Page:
ANPR mass surveillance

Under the Dutch Automatic Number Plate Recognition (ANPR) Act, the travel movements of millions of motorists continuously end up in a central police database for 4 weeks, regardless of whether one is suspected of anything. This is a massive privacy violation. Privacy First is pursuing a lawsuit to render this Act inoperative.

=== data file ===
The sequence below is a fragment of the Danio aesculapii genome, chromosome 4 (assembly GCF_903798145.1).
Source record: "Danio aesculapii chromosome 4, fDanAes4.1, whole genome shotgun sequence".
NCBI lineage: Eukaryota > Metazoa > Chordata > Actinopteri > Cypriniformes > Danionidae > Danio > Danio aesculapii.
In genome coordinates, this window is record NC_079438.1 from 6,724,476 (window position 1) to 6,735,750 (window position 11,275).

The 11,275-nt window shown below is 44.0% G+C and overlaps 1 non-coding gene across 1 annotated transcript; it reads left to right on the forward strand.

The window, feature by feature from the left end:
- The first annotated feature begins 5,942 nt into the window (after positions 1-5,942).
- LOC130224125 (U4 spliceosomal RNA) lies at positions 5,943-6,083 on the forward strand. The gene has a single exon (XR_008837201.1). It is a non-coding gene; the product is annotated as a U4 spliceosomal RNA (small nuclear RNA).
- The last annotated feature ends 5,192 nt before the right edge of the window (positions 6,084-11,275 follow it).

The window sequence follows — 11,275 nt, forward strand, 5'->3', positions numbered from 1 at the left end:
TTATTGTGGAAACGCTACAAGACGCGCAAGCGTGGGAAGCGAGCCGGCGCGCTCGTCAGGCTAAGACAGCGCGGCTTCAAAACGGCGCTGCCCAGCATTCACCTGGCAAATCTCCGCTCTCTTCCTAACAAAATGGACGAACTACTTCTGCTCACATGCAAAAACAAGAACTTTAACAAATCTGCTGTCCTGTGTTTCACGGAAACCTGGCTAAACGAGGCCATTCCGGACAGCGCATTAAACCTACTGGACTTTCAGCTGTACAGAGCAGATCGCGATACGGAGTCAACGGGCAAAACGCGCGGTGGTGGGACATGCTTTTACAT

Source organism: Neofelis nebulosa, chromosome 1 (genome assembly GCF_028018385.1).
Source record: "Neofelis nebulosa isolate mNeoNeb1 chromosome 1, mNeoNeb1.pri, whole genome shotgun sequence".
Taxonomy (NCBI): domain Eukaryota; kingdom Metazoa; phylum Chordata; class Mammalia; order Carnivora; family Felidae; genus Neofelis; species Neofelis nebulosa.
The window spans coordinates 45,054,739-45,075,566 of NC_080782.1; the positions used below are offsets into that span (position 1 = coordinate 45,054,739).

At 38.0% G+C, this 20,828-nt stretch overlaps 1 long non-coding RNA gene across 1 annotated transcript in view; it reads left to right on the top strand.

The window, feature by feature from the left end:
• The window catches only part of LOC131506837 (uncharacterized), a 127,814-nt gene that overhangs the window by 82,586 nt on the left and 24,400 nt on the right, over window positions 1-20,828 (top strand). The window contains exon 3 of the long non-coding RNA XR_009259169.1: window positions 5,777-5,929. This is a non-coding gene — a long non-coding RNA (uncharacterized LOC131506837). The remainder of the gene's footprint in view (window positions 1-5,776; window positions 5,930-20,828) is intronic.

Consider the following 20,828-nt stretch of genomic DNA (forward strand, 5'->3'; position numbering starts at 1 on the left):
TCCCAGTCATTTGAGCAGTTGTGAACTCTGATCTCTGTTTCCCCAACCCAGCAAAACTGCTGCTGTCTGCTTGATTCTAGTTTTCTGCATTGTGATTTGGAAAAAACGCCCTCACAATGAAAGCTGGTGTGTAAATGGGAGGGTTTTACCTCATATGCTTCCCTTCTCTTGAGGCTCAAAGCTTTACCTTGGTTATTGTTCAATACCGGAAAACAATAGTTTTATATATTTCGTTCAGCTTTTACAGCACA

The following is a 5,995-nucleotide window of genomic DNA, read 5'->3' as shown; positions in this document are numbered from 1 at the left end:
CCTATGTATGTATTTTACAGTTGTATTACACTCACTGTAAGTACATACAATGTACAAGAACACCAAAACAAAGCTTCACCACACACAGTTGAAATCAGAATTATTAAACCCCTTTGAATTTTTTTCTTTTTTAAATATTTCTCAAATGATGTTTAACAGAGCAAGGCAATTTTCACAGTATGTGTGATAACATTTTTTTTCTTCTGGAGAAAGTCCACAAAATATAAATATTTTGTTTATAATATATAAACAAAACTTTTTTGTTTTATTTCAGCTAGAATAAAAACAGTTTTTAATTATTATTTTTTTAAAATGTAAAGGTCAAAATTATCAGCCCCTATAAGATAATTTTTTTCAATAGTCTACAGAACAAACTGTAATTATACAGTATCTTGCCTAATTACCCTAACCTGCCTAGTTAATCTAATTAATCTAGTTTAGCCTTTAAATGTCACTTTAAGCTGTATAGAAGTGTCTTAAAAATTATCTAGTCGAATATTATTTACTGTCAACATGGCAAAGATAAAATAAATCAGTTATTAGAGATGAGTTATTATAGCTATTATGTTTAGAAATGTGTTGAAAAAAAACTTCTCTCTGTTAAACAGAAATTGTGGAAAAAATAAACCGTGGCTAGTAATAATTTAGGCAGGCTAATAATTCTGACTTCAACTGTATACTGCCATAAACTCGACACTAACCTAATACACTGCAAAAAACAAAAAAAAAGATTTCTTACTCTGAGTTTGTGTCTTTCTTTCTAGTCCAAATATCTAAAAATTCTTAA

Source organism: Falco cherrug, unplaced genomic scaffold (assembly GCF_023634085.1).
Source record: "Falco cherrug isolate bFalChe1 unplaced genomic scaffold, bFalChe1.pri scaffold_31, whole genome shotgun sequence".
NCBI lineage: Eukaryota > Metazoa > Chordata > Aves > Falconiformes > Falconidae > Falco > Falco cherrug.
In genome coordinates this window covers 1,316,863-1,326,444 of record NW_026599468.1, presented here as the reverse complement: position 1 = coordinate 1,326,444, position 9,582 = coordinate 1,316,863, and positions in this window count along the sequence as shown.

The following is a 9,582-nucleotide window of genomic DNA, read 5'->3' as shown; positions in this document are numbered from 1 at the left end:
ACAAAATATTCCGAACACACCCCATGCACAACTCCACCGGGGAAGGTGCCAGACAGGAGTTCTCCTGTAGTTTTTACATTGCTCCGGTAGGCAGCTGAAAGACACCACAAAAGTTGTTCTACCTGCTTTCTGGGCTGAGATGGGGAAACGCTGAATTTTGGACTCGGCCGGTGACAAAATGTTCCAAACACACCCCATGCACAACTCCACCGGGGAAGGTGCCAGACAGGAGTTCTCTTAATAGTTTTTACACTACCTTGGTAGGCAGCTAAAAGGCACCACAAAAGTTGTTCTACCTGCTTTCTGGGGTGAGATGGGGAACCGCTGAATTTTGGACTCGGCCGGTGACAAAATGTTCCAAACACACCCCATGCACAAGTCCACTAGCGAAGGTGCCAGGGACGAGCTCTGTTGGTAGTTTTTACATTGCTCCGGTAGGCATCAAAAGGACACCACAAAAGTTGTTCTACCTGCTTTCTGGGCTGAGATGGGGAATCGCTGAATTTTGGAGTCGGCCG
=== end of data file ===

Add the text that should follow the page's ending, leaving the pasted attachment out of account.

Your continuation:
Privacy First has been fighting the mass registration of everyone's travel movements by ANPR camera surveillance for years: Automatic Number Plate Recognition. Despite widespread criticism, the controversial ANPR Act (art. 126 jj Sv.) entered into force on 1 January 2019. Under this law, through countless ANPR cameras, the license plates and locations of millions of cars in the Netherlands are since then continuously stored for 4 weeks in a central police database for, among other things, investigation and prosecution. This is totally unnecessary, utterly disproportionate and also ineffective, several studies have shown in recent years. Surveillance is lacking and the system can be easily abused. The current ANPR law therefore constitutes a massive privacy violation and has no place in a free democratic constitutional state. Following an earlier summary proceedings Privacy First has been conducting a proceedings on the merits against the State to have the ANPR legislation set aside for breach of European privacy law. Through Pro Bono Connect, Privacy First has engaged law firm CMS to pursue this lawsuit on our behalf. This case is also supported by the Digital Freedom Fund. Given the European case law on the matter, Privacy First considers the chances of a successful court case to be extremely high.